|Bryant Park, once a haven for muggers and panhandlers, but now an urban oasis, is seen from 452 Fifth Avenue.|
For decades, Bryant Park was known as an enclave of unsavory characters and menacing panhandlers, making the park an obstacle to the development of Midtown Manhattan’s office district. But in the 1990s, the park was transformed into an urban oasis where office workers lunch and city dwellers gather to watch outdoor films. Since then, attitudes toward the park have decidedly changed, and rising office rents in buildings on the park have resulted in the area outperforming the rest of Midtown.
|High-rises near the park have been upgraded to top-tier office space.|
A study of 13 buildings surrounding Bryant Park conducted by the commercial real estate brokerage Jones Lang LaSalle found a vacancy rate that stood at 3.8 percent in the second quarter of 2012, while Midtown’s vacancy rate hovered around 11.5 percent. For that same period, office rents in those buildings around the park were $78.29 a square foot, while Midtown rents in general were $63.40 a square foot.
Jones Lang LaSalle’s data showed that Bryant Park’s office rents first diverged from the rest of Midtown and started taking off around 2003, shortly before construction began on One Bryant Park, a 51-story, 2.1 million-square-foot office tower on the northwest corner of the park, anchored by the Bank of America.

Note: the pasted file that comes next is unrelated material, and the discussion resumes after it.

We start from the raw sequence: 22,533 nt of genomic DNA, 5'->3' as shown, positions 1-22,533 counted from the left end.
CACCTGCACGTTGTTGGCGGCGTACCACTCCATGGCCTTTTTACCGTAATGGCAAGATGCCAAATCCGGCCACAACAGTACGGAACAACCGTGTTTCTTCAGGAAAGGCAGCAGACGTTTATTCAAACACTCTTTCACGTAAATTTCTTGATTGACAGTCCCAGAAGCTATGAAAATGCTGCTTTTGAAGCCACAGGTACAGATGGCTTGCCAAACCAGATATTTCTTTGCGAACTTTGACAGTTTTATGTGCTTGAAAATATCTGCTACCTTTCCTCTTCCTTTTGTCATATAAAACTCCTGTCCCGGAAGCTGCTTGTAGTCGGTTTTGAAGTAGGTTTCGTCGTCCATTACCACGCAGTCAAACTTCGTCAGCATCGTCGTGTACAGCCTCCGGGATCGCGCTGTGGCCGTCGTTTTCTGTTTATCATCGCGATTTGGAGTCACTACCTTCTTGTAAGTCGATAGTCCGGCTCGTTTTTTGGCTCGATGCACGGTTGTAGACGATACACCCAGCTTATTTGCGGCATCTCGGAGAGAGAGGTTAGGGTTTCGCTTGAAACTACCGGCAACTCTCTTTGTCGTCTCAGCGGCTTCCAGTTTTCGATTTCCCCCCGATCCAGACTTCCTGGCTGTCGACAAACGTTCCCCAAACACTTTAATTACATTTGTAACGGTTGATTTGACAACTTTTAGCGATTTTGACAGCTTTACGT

Since then, a handful of other high-rises around the park have undergone extensive renovations to upgrade them to top-tier office space. Still to come is another overhaul of an existing high-rise, 475 Fifth Avenue on the east side of the park, as well as construction of a new 28-story office tower on the southwest corner of the park, to be called 7 Bryant Park. The new buildings and the substantial upgrades for existing buildings all serve to help solidify the area’s status in the commercial real estate market.
“Bryant Park is now established as a hub of top-priced office space, and the park itself is the nucleus of this submarket,” said Mary Ann Tighe, a chief executive of the New York tristate region at the CBRE Group, a commercial brokerage firm.
Viewing the Bryant Park area as a submarket may sound logical, but it actually required a drastic shift in thinking for New York’s commercial real estate world. Midtown Manhattan’s office district is scored by 42nd Street, a line that for decades separated the premium office buildings to the north from those to the south that were considered less desirable, Ms. Tighe said.
“It’s pretty funny, but in New York, you can be a block south of a dividing line, and people immediately apply a discount factor,” she said.
Since the northern side of Bryant Park is bordered by 42nd Street, that discount factor traditionally applied to most of the office buildings around the park — until recently. Ms. Tighe said that some canny commercial real estate investors, recognizing that perceptions of Bryant Park were changing, had bought buildings on the park for south-of-42nd-Street prices in the hopes of renovating and capturing north-of-42nd-Street rents.
Two buildings whose owners have done that successfully are 1095 Avenue of the Americas, on the park’s west side, and 452 Fifth Avenue, on the southwest corner of the park, Ms. Tighe said.
“Not a single one of the tenants moving in there now say, ‘Oh my goodness, we’re two blocks south of 42nd Street,’ ” she said. “In fact, what they say is ‘Wow, we’re on Bryant Park in a great building.’ ”